“May the good name remain here.”
This is one of the numerous graffiti scratched into the walls of Isis’ great temple at Philae by one of the many, many pilgrims (and tourists) who have journeyed to Her sacred island over the millennia.
And so, while our last post ended with graffiti, this one begins with it.
Did you know that Philae is the Egyptian temple with the most graffiti of any existing temple? There are more than one thousand graffiti on the buildings on Philae (now on Agilika island; the temple was relocated in the 1960s to save it from submersion with the building of the Aswan Dam). Graffiti is, quite simply, everywhere; in Demotic, Greek, Meroitic, Latin, and later, French and English. Philae is also the site of the last-known hieroglyphic inscription, as well as the last-known Demotic inscription. The hieroglyphic inscription was made on the Gate of Hadrian near an image of Mandulis, a Nubian God also honored at Philae. It reads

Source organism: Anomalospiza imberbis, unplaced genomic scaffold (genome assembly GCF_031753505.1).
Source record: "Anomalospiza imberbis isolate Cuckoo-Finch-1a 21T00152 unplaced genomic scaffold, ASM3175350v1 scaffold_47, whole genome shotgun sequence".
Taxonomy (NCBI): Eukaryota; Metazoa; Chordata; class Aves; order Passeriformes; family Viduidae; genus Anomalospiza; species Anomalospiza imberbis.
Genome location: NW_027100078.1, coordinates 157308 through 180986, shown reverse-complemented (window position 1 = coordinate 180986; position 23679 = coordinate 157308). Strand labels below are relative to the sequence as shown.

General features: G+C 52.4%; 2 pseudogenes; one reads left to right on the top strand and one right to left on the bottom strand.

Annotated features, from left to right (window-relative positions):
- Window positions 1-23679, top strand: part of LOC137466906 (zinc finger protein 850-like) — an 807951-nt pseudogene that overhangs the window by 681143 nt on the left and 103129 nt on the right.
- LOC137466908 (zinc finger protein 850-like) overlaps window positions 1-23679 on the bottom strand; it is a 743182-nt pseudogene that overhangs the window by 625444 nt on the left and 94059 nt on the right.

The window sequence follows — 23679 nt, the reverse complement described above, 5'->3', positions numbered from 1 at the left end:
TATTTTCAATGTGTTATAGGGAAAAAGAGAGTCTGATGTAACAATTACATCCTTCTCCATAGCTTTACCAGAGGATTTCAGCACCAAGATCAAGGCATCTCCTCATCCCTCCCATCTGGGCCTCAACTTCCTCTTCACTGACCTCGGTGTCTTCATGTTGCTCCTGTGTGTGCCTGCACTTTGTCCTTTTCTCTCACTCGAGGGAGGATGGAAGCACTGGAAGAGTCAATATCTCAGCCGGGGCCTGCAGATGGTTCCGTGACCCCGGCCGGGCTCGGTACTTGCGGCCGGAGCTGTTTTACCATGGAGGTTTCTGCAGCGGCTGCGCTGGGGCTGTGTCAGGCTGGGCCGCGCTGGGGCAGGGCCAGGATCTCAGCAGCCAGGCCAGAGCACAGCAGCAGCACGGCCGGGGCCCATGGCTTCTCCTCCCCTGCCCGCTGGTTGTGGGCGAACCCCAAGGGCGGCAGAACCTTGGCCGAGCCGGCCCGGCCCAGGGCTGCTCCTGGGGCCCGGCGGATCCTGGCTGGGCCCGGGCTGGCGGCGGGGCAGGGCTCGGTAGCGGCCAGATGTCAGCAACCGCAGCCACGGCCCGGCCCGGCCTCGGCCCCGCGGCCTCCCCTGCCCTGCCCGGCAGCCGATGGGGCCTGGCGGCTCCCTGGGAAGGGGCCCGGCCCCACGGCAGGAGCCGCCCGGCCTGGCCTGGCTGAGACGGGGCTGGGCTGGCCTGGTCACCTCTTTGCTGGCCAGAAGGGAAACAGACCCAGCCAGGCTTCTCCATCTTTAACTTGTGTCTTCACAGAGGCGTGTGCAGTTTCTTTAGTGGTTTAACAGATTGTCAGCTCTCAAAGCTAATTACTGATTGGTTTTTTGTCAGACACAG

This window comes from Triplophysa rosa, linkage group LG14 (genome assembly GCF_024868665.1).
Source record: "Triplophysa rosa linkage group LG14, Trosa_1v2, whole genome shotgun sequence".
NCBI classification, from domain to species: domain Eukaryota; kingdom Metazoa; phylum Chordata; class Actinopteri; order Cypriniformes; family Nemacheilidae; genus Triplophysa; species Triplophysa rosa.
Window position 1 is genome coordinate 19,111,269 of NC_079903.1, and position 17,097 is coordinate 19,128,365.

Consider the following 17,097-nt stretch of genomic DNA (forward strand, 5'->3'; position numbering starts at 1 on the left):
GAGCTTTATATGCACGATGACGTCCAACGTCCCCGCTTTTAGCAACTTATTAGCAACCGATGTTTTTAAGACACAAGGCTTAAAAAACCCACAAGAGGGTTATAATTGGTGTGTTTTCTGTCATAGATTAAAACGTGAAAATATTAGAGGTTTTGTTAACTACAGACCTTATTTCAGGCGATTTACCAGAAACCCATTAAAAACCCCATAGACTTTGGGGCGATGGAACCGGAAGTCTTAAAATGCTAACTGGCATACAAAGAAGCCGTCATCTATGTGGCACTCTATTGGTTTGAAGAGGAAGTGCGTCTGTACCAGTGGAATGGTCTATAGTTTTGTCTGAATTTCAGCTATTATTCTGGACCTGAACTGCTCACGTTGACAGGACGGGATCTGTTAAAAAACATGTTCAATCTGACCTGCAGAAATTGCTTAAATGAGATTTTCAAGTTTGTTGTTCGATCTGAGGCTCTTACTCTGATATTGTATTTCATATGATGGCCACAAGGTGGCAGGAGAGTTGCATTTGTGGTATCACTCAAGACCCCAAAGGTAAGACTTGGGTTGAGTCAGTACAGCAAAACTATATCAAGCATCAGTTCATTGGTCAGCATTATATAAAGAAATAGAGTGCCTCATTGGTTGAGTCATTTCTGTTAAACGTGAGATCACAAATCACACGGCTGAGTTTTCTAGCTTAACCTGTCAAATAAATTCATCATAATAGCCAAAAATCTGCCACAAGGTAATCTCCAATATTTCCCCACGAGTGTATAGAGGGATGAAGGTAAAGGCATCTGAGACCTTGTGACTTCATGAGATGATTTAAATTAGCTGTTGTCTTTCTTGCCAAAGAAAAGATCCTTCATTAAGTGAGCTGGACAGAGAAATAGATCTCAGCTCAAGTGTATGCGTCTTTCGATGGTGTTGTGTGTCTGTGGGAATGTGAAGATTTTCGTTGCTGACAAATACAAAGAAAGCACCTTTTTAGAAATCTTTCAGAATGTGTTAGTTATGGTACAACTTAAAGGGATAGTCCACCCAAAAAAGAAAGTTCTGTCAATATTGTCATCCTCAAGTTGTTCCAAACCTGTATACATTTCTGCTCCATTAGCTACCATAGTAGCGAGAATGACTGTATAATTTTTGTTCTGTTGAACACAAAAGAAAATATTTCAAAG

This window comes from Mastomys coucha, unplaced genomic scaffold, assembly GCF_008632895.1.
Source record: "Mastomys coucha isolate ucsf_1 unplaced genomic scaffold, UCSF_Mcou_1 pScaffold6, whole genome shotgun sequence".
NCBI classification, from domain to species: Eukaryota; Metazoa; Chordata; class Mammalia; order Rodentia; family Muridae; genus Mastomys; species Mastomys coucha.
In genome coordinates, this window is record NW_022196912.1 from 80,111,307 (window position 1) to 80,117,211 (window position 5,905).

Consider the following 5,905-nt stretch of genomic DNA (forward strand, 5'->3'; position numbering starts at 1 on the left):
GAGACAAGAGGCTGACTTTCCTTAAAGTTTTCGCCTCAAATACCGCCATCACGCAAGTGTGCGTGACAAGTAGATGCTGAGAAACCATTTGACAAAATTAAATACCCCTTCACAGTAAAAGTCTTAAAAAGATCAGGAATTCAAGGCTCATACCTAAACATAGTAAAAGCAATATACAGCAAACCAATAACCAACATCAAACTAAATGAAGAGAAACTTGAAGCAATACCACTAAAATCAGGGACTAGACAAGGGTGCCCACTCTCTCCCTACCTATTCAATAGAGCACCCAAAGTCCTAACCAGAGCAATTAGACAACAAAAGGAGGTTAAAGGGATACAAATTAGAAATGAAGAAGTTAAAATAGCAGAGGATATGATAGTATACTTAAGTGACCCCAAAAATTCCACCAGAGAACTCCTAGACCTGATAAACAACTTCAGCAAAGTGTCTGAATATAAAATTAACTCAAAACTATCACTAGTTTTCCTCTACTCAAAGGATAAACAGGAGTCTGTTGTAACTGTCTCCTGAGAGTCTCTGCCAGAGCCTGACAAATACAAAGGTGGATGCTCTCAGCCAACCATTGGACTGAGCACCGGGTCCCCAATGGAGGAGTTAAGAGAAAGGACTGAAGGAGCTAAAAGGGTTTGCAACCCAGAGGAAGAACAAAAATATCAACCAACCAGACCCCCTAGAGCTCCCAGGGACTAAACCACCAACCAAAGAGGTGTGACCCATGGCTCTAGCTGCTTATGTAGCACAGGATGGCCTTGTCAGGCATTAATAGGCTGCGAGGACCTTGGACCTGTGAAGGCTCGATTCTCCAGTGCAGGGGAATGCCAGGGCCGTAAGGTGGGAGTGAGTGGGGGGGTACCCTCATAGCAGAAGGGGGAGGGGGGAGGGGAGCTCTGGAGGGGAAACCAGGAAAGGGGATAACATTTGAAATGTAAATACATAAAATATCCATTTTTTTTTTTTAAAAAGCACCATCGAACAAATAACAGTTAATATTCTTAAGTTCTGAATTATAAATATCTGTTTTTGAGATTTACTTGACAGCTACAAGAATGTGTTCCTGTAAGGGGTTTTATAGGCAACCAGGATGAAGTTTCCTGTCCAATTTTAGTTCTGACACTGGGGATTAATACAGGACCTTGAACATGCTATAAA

Before Mandulis son of Horus, by the hand of Nesmeterakhem, son of Nesmeter, the Second Priest of Isis, for all time and eternity. Words spoken by Mandulis, Lord of the Abaton, Great God.Gate of Hadrian, Philae island
And so our scribe was the son of a priest of Isis, writing in the ancient way. A bit further down, this time in Demotic, he notes that the inscription was made “on the birthday of Osiris” and gives a date, which converts to our 394 CE.
The latest Demotic inscriptions are religious dedications, too, and may have happened only a day apart. One reads, “the feet of Panakhetet the lesser.” The other was dedicated by Nesmety the elder. So perhaps a father and son placing their names on the temple? Those inscriptions are dated to 452 CE.
But most recently, yet another Demotic inscription has been found. It says simply, “Petiese son of Petosiris.” It was found near the main sanctuary of Isis in an area that had been closed off when part of the temple was converted into a Christian church in the 6th century CE. An Egyptologist studying the inscriptions wonders whether Petiese (whose name means “Given by Isis,” by the way, so you can guess the meaning of his dad’s name) had accessed this area after the temple had been officially closed in 538 CE—making this the latest Demotic inscription yet found.
An argument in favor of this interpretation is that graffiti are usually only found on areas of the sacred buildings that were not in active use at the time of the graffito. Thus, it would make sense that the sanctuary of the Goddess was not in use when the inscription was made as much of it had already been converted into a church.